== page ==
The opportunity came at a time when Vanderbilt University Medical Center needed to expand its services to keep up with patient demand. Despite the unconventional nature of the location at the time, the transformation of the One Hundred Oaks site made sense. It was just four miles away from downtown Nashville—creating a medical space at a time when there was a demand for accessible health care.

With an aging Boomer population, increased healthcare demands and shifting consumer preferences, it’s no surprise that repurposing retail space has become a strategic necessity. It has created a dynamic landscape that continues to evolve as both the health care and retail industries face unique challenges.

medtail

Meet Medtail

Referred to as “Medtail,” this transformation within retail stems from healthcare tenants moving away from expansive hospitals and independent structures to more accessible locations to deliver in-person services that cannot be accessed through online platforms.

And these healthcare services aren’t only the vision centers, dental clinics, or urgent care facilities you typically see occupying former malls, strip malls, and other commercial spaces. Health and wellness providers of all kinds—therapists, sleep clinics, dermatology centers, and even university medical systems, as we’ve learned—are playing a pivotal role in revolutionizing the healthcare real estate sector.

Today, major healthcare systems, including the University of Rochester, are embracing this trend. The university constructed a 350,000-square-foot ambulatory orthopedic facility at The Marketplace Mall site in Henrietta, New York. The $227 million project—the largest offsite project the university has ever undertaken—will include an outpatient surgery center and a physical therapy space.

Similarly to the former One Hundred Oaks space, the University of Rochester project is an example of how new life can be breathed into an unoccupied retail space—the outpatient surgical center is a former Sears store—by converting it into a space that meets the country’s growing demand for more healthcare infrastructure.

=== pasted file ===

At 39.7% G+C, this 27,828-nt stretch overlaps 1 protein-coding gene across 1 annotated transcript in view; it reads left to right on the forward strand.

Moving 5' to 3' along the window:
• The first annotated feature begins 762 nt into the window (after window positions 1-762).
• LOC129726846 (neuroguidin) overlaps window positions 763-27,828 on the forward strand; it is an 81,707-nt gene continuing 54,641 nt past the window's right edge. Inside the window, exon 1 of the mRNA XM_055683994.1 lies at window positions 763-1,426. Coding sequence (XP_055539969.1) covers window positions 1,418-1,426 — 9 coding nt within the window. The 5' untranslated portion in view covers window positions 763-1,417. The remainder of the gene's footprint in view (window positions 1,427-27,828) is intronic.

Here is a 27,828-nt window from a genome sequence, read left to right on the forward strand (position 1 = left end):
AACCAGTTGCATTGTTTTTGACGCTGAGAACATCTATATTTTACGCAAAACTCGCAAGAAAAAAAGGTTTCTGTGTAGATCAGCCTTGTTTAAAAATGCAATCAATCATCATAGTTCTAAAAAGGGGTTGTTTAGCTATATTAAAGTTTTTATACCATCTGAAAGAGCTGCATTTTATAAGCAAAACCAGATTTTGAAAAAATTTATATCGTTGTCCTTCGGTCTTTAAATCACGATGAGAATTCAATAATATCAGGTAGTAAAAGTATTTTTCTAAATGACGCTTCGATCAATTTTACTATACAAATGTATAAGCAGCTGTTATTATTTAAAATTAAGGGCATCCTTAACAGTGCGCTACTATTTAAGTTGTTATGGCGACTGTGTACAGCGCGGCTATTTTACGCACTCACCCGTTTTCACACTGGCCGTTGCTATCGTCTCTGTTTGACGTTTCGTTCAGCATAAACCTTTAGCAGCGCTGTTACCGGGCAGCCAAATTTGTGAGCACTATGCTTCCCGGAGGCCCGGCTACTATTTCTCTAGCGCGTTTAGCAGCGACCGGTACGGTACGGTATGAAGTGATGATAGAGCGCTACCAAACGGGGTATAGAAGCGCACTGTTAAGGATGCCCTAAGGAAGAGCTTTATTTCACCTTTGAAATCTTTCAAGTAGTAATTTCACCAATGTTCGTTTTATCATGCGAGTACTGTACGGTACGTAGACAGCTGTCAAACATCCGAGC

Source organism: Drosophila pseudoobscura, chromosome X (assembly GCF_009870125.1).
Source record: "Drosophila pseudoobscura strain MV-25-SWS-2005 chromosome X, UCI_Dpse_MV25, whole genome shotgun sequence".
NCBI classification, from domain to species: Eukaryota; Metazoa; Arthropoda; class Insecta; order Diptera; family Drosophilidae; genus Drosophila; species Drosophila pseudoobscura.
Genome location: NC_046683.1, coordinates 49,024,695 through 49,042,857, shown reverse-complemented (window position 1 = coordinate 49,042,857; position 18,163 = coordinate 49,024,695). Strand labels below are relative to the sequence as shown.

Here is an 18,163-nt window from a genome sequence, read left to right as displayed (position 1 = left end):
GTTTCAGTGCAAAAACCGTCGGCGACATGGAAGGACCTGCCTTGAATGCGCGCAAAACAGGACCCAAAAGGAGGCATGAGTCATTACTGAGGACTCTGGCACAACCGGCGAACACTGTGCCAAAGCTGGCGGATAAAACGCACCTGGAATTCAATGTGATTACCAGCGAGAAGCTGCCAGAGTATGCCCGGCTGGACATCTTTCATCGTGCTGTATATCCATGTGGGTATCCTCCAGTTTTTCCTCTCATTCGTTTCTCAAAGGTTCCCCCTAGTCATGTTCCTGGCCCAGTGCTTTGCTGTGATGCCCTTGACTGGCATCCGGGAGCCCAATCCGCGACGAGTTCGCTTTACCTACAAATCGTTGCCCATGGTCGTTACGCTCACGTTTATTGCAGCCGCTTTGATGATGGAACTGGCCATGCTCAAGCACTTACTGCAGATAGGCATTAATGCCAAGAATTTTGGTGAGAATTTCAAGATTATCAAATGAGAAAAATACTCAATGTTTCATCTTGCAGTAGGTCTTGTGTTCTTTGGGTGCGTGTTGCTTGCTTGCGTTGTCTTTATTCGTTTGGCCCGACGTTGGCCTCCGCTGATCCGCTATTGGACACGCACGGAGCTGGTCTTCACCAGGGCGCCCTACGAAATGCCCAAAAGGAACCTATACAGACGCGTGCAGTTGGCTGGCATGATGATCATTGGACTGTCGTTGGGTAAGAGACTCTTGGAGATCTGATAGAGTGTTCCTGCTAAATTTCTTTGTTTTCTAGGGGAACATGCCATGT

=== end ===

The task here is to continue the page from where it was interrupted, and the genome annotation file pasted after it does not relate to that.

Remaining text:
At a time when a healthcare worker shortage and endemic COVID-19 are making the outlook of the healthcare industry less clear, one trend is evident: There is a dire need for more healthcare infrastructure. And that infrastructure may look different than expected, but it’s transforming the way we access medical care.

The Face of Medtail

Successful Medtail businesses have a keen awareness of the demand for accessible healthcare solutions. These setups strategically position healthcare services in high-traffic areas, making medical attention conveniently available where people already frequent, redefining the accessibility and approachability of healthcare.

A Tether Advisors survey found that nearly 80% of private equity, commercial real estate, and retail healthcare respondents believe Medtail investment will increase. You don’t have to look far to see proof.

  • VillageMD and Walgreens are opening of nearly 600+ full-services doctors’ offices. The clinics, located inside Walgreens pharmacy locations, will staff more than 3,600 primary care providers. The company says at least half the locations will be in medically underserved areas.
  • In Winona, Minnesota, a once vacant Kmart now serves as a primary care clinic for Gundersen Health System. Vacant since 2014, the building now houses several medical specialty offices, including family and internal medicine, pediatrics, women’s health, imaging services, occupational therapy, and an eye clinic.
  • About four hours north in Duluth, Minnesota, developer Kraus-Anderson converted a former Younkers department store into an adult and pediatric therapy facility for Essentia Health. The 45,000-square-foot facility includes gym spaces, treatment rooms, and spaces for rehabilitation psychology and support groups.